When CWA first gained a frag­ile foothold in this sec­tor six years ago, the union part­nered with both AFSCME and the now dis­band­ed ACORN. In New Jer­sey, where CWA is the largest pub­lic employ­ee union, orga­niz­ers knocked on child­care providers’ doors using lists pro­vid­ed by the state and leads obtained from the Newark, Tren­ton and Cam­den chap­ters of ACORN. CWA and AFSCME col­lect­ed enough union autho­riza­tion cards to win recog­ni­tion for a new Child Care Work­ers Union (CCWU) via an exec­u­tive order signed by Gov. Jon Corzine in August 2006. In a relat­ed CWA orga­niz­ing dri­ve, Corzine grant­ed bar­gain­ing rights to 1,000 State Divi­sion of Devel­op­men­tal Dis­abil­i­ties employ­ees who pro­vide respite care and oth­er home-based ser­vices to the dis­abled and their fam­i­lies.

Pri­or to this, the 6,000 child­care work­ers involved aver­aged about $17,000 a year, with few ben­e­fits and often only part-time work. Most of these posi­tions are fund­ed through the Tem­po­rary Assis­tance for Needy Fam­i­lies (TANF) Pro­gram, oth­er­wise known as work­fare.” Par­tic­i­pants in TANF take care of their own chil­dren or the chil­dren of oth­er recip­i­ents who are employed in low-wage jobs out­side their own homes. The ini­tial CCWU agree­ment with the state increased annu­al per-child pay­ments to providers; a work­er car­ing for five chil­dren could earn $7,200 more annu­al­ly by the end of the four-year con­tract.

The CCWU con­tract also oblig­at­ed the state to pro­vide par­ents with senior­i­ty lists so they would know who was an expe­ri­enced day care provider and who was new to the job. A griev­ance pro­ce­dure was cre­at­ed, which includ­ed arbi­tra­tion of unre­solved dis­putes about con­tract vio­la­tions. Com­pared to the ben­e­fit-stud­ded agree­ment cov­er­ing reg­u­lar state work­ers — now under attack by Corzine’s Repub­li­can suc­ces­sor, Gov. Chris Christie — the CCWU agree­ment was bare bones. It didn’t improve health­care, defer­ring the issue to a fol­low-up study and sub­se­quent nego­ti­a­tions that won’t be easy in the cur­rent bar­gain­ing cli­mate.

CWA and AFSCME did man­age to scratch out a vic­to­ry by get­ting leg­isla­tive approval for the union recog­ni­tion deals dur­ing a lame duck ses­sion in Tren­ton before Christie’s inau­gu­ra­tion in Jan­u­ary 2010.

As Eileen Boris and Jen­nifer Klein argue in their forth­com­ing book, Car­ing for Amer­i­ca, the nation­al reces­sion, state bud­get crises and right-wing ascen­dan­cy in some state cap­i­tals has exposed an Achilles heel of the orga­niz­ing mod­el estab­lished by SEIU and copied by oth­er unions.” Boris and Klein have long expressed con­cern about whether empow­er­ing care work­ers” was real­ly part of the union agen­da. While sup­port­ive of the eco­nom­ic gains made for home health­care aides in New York, Illi­nois and Cal­i­for­nia — where Democ­rats still con­trol the governor’s office — the authors warned about the weak­ness of bureau­crat­ic union­ism that rein­forces the old racial­ized gen­der dis­tinc­tions of care work and stymies the advance­ment of rank-and-file women.”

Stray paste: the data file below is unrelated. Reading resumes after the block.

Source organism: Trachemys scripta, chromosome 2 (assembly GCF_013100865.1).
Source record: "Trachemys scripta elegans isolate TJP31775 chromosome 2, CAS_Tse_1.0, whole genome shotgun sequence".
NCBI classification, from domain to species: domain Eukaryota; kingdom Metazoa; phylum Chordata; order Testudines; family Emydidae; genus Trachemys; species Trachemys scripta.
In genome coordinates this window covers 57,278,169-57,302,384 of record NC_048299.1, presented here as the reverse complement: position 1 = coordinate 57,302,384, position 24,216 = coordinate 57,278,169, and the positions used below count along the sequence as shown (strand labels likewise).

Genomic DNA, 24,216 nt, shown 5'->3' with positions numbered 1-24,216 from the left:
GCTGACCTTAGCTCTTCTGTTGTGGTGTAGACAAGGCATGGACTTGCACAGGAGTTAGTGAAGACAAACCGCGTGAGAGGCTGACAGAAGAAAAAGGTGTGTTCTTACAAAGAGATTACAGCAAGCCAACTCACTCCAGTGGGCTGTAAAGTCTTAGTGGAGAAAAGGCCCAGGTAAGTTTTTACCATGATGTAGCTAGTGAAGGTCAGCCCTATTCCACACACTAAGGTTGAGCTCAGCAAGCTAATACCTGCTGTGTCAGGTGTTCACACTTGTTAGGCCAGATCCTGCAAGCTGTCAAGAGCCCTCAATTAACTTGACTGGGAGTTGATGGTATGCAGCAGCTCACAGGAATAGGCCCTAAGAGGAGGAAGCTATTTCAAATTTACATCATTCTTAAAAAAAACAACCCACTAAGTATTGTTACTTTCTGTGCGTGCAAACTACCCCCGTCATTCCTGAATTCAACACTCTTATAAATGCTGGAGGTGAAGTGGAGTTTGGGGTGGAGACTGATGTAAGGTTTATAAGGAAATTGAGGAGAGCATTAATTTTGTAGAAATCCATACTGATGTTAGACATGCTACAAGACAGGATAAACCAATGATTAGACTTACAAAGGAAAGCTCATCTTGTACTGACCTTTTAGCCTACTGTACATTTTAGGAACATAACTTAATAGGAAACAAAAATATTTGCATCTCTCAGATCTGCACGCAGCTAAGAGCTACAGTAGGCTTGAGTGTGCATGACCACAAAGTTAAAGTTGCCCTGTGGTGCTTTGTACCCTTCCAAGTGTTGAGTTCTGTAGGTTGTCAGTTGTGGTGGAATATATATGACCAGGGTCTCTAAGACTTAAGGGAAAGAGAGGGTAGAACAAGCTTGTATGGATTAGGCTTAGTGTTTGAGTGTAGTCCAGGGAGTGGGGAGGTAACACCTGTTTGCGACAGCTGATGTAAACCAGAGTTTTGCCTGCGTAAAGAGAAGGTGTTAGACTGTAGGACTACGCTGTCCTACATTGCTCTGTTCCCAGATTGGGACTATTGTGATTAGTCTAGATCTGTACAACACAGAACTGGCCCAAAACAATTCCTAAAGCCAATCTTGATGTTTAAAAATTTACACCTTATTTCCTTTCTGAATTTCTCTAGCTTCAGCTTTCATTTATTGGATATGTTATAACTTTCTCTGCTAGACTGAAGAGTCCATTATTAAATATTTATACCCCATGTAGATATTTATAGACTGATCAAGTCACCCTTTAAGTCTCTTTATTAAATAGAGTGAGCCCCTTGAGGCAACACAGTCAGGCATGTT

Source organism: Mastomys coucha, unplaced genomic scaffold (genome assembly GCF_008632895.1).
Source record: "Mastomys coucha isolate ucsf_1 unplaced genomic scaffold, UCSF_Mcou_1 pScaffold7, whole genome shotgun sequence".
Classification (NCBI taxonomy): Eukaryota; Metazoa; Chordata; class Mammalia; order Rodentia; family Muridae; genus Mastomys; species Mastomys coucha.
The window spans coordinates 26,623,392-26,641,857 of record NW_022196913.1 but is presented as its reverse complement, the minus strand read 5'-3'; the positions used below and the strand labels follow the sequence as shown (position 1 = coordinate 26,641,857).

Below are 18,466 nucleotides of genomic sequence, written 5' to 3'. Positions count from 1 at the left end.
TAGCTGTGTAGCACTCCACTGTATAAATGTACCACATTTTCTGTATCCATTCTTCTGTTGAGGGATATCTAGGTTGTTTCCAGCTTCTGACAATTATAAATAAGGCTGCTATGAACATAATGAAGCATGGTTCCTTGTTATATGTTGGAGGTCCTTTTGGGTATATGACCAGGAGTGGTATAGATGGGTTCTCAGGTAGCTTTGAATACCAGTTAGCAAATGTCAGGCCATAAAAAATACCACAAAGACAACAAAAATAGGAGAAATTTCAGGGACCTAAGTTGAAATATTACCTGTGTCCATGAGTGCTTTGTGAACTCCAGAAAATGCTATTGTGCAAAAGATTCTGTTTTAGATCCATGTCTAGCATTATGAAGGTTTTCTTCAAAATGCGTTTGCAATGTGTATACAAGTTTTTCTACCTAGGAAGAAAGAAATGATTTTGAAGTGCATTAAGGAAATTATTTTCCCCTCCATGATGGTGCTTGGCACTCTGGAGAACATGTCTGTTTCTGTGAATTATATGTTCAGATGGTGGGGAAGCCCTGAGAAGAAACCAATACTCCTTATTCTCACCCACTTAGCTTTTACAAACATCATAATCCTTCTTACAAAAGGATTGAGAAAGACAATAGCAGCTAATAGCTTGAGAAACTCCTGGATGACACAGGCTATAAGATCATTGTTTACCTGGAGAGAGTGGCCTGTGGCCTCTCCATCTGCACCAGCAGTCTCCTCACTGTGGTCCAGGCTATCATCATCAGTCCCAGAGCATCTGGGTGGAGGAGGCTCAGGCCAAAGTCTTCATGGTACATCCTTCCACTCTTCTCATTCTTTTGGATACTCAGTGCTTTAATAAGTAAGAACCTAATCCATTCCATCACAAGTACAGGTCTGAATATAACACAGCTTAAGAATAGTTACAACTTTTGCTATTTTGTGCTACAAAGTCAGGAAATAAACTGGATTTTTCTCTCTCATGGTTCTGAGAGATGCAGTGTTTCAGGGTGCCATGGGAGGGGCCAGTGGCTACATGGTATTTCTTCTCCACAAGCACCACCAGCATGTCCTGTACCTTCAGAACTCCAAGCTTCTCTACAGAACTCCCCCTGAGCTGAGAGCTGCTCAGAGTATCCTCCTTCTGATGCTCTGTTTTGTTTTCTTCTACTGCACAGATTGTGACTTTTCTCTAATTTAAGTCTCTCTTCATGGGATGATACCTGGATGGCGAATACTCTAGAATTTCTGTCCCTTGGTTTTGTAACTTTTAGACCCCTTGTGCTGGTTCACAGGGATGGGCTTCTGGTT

Build­ing real orga­ni­za­tion among home-based work­ers iso­lat­ed from co-work­ers and lack­ing tra­di­tion­al union struc­tures (like a shop stew­ard net­work) is even more crit­i­cal than before. As Boris and Klein note, polit­i­cal deals made at the top are now vul­ner­a­ble in a sec­tor where the work was already inse­cure and unsta­ble, with con­stant turnover.” Home-based work­er union­ism will only sur­vive, they argue, if there is a social depth and cul­ture to the union that enables it to live on when work­ers move in and out, or the polit­i­cal deals fall apart.”

The dra­mat­ic and unusu­al dis­play of grass­roots activism in Wis­con­sin this win­ter has shown the poten­tial for a dif­fer­ent kind of pub­lic sec­tor union­ism. In long estab­lished bar­gain­ing units, rank-and-file activists have bro­ken with busi­ness as usu­al, by using direct action on the job in the form of teacher sick-outs (in Madi­son-area pub­lic schools) and their occu­pa­tion of the state capi­tol build­ing. For hun­dreds of thou­sands of low-wage direct-care providers, the fight to defend mod­est con­tract gains or recent­ly acquit­ted bar­gain­ing rights is an impor­tant, if lit­tle noticed, part of this ongo­ing strug­gle in Madi­son and oth­er mid­west­ern state cap­i­tals.

This com­mu­ni­ty-labor cam­paign is not just a fight for what union offi­cials invari­ably, and mis­lead­ing­ly, call the mid­dle class.” The work­ing poor who care for oth­er poor peo­ple — and many of us in oth­er class­es — haven’t made it that far up the lad­der yet. Their pal­try pay, lack of ben­e­fit cov­er­age, lim­it­ed train­ing and pro­mo­tion­al oppor­tu­ni­ties all belie the impor­tance of the work they do every day, in non-insti­tu­tion­al set­tings. Orga­nized labor would do well to put their plight front and cen­ter because there are no pub­lic-sec­tor fat cats,” real or imag­ined, any­where to be found in the fields of home care and childcare.

A ver­sion of this piece orig­i­nal­ly appeared in The Indypen­dent.

Steve Ear­ly is labor jour­nal­ist and lawyer who worked as a staff mem­ber of the Com­mu­ni­ca­tions Work­ers of Amer­i­ca in the north­east. He is the author, most recent­ly, of The Civ­il Wars in U.S. Labor, which reports on home-based work­er orga­niz­ing in New Jer­sey, Cal­i­for­nia, Illi­nois, and oth­ers states. 

Steve Ear­ly worked for 27 years as an orga­niz­er and inter­na­tion­al rep­re­sen­ta­tive for the Com­mu­ni­ca­tions Work­ers of Amer­i­ca. He is the author of sev­er­al books, includ­ing Refin­ery Town: Big Oil, Big Mon­ey, and the Remak­ing of an Amer­i­can City (Bea­con Press).